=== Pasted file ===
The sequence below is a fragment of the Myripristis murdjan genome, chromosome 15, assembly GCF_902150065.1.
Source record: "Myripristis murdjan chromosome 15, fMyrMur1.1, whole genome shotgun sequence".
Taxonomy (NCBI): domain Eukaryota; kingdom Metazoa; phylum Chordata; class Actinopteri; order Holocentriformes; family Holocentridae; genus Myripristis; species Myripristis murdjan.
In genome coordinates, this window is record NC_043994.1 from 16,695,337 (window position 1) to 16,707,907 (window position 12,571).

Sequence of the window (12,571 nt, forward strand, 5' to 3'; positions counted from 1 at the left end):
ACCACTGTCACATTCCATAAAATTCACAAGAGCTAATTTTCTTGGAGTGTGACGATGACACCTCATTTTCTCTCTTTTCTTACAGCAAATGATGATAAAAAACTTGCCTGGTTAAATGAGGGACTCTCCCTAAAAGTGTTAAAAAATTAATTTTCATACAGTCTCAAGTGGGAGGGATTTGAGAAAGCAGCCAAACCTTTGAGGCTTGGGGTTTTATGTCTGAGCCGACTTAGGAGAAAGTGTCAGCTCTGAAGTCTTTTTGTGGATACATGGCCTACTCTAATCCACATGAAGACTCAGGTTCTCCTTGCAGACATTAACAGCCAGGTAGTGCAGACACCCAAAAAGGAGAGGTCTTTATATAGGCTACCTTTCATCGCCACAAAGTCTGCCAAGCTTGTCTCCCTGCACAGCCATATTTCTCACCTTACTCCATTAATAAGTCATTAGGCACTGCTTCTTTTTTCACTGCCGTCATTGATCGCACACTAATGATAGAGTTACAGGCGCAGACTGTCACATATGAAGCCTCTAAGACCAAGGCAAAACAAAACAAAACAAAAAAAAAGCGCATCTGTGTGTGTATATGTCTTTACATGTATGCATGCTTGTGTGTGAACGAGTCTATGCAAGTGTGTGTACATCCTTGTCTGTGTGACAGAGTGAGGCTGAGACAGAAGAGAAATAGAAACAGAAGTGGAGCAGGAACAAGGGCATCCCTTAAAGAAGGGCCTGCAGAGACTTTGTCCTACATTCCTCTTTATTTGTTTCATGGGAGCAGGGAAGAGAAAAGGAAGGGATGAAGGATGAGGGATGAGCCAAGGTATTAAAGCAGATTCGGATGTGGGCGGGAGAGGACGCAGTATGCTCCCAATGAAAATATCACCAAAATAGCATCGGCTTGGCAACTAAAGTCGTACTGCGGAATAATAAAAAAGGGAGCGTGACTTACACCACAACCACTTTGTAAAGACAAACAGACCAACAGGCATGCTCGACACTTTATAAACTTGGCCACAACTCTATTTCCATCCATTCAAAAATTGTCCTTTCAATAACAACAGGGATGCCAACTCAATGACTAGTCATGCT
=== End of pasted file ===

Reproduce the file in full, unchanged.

The sequence below is a fragment of the Myripristis murdjan genome, chromosome 15, assembly GCF_902150065.1.
Source record: "Myripristis murdjan chromosome 15, fMyrMur1.1, whole genome shotgun sequence".
Taxonomy (NCBI): domain Eukaryota; kingdom Metazoa; phylum Chordata; class Actinopteri; order Holocentriformes; family Holocentridae; genus Myripristis; species Myripristis murdjan.
In genome coordinates, this window is record NC_043994.1 from 16,695,337 (window position 1) to 16,707,907 (window position 12,571).

Sequence of the window (12,571 nt, forward strand, 5' to 3'; positions counted from 1 at the left end):
ACCACTGTCACATTCCATAAAATTCACAAGAGCTAATTTTCTTGGAGTGTGACGATGACACCTCATTTTCTCTCTTTTCTTACAGCAAATGATGATAAAAAACTTGCCTGGTTAAATGAGGGACTCTCCCTAAAAGTGTTAAAAAATTAATTTTCATACAGTCTCAAGTGGGAGGGATTTGAGAAAGCAGCCAAACCTTTGAGGCTTGGGGTTTTATGTCTGAGCCGACTTAGGAGAAAGTGTCAGCTCTGAAGTCTTTTTGTGGATACATGGCCTACTCTAATCCACATGAAGACTCAGGTTCTCCTTGCAGACATTAACAGCCAGGTAGTGCAGACACCCAAAAAGGAGAGGTCTTTATATAGGCTACCTTTCATCGCCACAAAGTCTGCCAAGCTTGTCTCCCTGCACAGCCATATTTCTCACCTTACTCCATTAATAAGTCATTAGGCACTGCTTCTTTTTTCACTGCCGTCATTGATCGCACACTAATGATAGAGTTACAGGCGCAGACTGTCACATATGAAGCCTCTAAGACCAAGGCAAAACAAAACAAAACAAAAAAAAAGCGCATCTGTGTGTGTATATGTCTTTACATGTATGCATGCTTGTGTGTGAACGAGTCTATGCAAGTGTGTGTACATCCTTGTCTGTGTGACAGAGTGAGGCTGAGACAGAAGAGAAATAGAAACAGAAGTGGAGCAGGAACAAGGGCATCCCTTAAAGAAGGGCCTGCAGAGACTTTGTCCTACATTCCTCTTTATTTGTTTCATGGGAGCAGGGAAGAGAAAAGGAAGGGATGAAGGATGAGGGATGAGCCAAGGTATTAAAGCAGATTCGGATGTGGGCGGGAGAGGACGCAGTATGCTCCCAATGAAAATATCACCAAAATAGCATCGGCTTGGCAACTAAAGTCGTACTGCGGAATAATAAAAAAGGGAGCGTGACTTACACCACAACCACTTTGTAAAGACAAACAGACCAACAGGCATGCTCGACACTTTATAAACTTGGCCACAACTCTATTTCCATCCATTCAAAAATTGTCCTTTCAATAACAACAGGGATGCCAACTCAATGACTAGTCATGCT